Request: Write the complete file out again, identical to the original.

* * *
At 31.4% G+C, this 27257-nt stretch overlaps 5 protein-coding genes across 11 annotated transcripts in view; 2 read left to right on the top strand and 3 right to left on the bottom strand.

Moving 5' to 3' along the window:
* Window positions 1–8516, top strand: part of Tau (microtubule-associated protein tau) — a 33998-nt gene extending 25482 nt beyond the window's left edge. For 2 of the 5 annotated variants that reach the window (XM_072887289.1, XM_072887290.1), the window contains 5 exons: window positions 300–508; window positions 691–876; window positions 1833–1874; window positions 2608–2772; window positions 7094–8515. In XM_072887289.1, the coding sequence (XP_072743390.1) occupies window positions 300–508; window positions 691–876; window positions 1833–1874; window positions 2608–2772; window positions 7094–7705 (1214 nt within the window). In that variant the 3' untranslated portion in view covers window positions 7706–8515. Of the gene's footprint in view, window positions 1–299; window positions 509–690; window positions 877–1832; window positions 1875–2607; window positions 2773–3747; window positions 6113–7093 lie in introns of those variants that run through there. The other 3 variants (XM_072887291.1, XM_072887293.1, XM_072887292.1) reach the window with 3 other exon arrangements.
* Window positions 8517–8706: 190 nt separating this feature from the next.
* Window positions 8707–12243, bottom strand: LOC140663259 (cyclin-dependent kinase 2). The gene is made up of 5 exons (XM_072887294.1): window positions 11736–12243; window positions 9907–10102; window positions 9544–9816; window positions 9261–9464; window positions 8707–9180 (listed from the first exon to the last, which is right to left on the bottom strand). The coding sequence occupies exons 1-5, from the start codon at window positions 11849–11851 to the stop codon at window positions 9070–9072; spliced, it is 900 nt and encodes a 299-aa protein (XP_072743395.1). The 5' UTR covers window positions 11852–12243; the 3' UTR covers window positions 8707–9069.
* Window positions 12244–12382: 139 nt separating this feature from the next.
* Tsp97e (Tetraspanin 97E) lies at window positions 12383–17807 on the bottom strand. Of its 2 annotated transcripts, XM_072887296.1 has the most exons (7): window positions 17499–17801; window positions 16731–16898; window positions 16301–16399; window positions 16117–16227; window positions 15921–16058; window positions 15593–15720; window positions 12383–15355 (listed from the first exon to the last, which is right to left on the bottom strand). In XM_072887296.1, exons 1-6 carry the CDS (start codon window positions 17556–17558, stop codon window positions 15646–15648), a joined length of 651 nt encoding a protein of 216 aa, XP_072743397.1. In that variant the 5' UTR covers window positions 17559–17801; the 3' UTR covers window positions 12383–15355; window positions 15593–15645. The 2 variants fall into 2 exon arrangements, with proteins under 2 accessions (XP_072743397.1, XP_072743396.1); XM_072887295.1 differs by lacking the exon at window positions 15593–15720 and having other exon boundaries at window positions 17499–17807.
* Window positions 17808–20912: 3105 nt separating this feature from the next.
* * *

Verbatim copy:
At 31.4% G+C, this 27257-nt stretch overlaps 5 protein-coding genes across 11 annotated transcripts in view; 2 read left to right on the top strand and 3 right to left on the bottom strand.

Moving 5' to 3' along the window:
* Window positions 1–8516, top strand: part of Tau (microtubule-associated protein tau) — a 33998-nt gene extending 25482 nt beyond the window's left edge. For 2 of the 5 annotated variants that reach the window (XM_072887289.1, XM_072887290.1), the window contains 5 exons: window positions 300–508; window positions 691–876; window positions 1833–1874; window positions 2608–2772; window positions 7094–8515. In XM_072887289.1, the coding sequence (XP_072743390.1) occupies window positions 300–508; window positions 691–876; window positions 1833–1874; window positions 2608–2772; window positions 7094–7705 (1214 nt within the window). In that variant the 3' untranslated portion in view covers window positions 7706–8515. Of the gene's footprint in view, window positions 1–299; window positions 509–690; window positions 877–1832; window positions 1875–2607; window positions 2773–3747; window positions 6113–7093 lie in introns of those variants that run through there. The other 3 variants (XM_072887291.1, XM_072887293.1, XM_072887292.1) reach the window with 3 other exon arrangements.
* Window positions 8517–8706: 190 nt separating this feature from the next.
* Window positions 8707–12243, bottom strand: LOC140663259 (cyclin-dependent kinase 2). The gene is made up of 5 exons (XM_072887294.1): window positions 11736–12243; window positions 9907–10102; window positions 9544–9816; window positions 9261–9464; window positions 8707–9180 (listed from the first exon to the last, which is right to left on the bottom strand). The coding sequence occupies exons 1-5, from the start codon at window positions 11849–11851 to the stop codon at window positions 9070–9072; spliced, it is 900 nt and encodes a 299-aa protein (XP_072743395.1). The 5' UTR covers window positions 11852–12243; the 3' UTR covers window positions 8707–9069.
* Window positions 12244–12382: 139 nt separating this feature from the next.
* Tsp97e (Tetraspanin 97E) lies at window positions 12383–17807 on the bottom strand. Of its 2 annotated transcripts, XM_072887296.1 has the most exons (7): window positions 17499–17801; window positions 16731–16898; window positions 16301–16399; window positions 16117–16227; window positions 15921–16058; window positions 15593–15720; window positions 12383–15355 (listed from the first exon to the last, which is right to left on the bottom strand). In XM_072887296.1, exons 1-6 carry the CDS (start codon window positions 17556–17558, stop codon window positions 15646–15648), a joined length of 651 nt encoding a protein of 216 aa, XP_072743397.1. In that variant the 5' UTR covers window positions 17559–17801; the 3' UTR covers window positions 12383–15355; window positions 15593–15645. The 2 variants fall into 2 exon arrangements, with proteins under 2 accessions (XP_072743397.1, XP_072743396.1); XM_072887295.1 differs by lacking the exon at window positions 15593–15720 and having other exon boundaries at window positions 17499–17807.
* Window positions 17808–20912: 3105 nt separating this feature from the next.